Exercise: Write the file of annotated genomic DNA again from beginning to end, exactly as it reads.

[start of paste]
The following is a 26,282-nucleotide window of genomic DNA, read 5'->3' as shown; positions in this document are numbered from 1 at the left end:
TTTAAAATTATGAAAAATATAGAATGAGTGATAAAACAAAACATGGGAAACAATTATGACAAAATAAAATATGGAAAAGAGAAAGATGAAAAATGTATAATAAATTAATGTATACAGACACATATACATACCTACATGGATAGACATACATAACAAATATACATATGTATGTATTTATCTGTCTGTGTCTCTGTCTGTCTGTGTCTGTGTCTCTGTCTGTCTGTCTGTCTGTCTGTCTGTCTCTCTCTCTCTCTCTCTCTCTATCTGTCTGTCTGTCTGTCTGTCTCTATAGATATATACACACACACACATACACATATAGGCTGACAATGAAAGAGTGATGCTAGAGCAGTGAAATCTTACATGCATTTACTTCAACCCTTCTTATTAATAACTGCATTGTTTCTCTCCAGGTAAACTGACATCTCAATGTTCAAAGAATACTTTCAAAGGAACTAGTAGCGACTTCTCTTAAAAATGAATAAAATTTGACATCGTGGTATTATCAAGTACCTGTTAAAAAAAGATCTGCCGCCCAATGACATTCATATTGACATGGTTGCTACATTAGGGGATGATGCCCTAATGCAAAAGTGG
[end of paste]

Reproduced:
The following is a 26,282-nucleotide window of genomic DNA, read 5'->3' as shown; positions in this document are numbered from 1 at the left end:
TTTAAAATTATGAAAAATATAGAATGAGTGATAAAACAAAACATGGGAAACAATTATGACAAAATAAAATATGGAAAAGAGAAAGATGAAAAATGTATAATAAATTAATGTATACAGACACATATACATACCTACATGGATAGACATACATAACAAATATACATATGTATGTATTTATCTGTCTGTGTCTCTGTCTGTCTGTGTCTGTGTCTCTGTCTGTCTGTCTGTCTGTCTGTCTGTCTCTCTCTCTCTCTCTCTCTCTATCTGTCTGTCTGTCTGTCTGTCTCTATAGATATATACACACACACACATACACATATAGGCTGACAATGAAAGAGTGATGCTAGAGCAGTGAAATCTTACATGCATTTACTTCAACCCTTCTTATTAATAACTGCATTGTTTCTCTCCAGGTAAACTGACATCTCAATGTTCAAAGAATACTTTCAAAGGAACTAGTAGCGACTTCTCTTAAAAATGAATAAAATTTGACATCGTGGTATTATCAAGTACCTGTTAAAAAAAGATCTGCCGCCCAATGACATTCATATTGACATGGTTGCTACATTAGGGGATGATGCCCTAATGCAAAAGTGG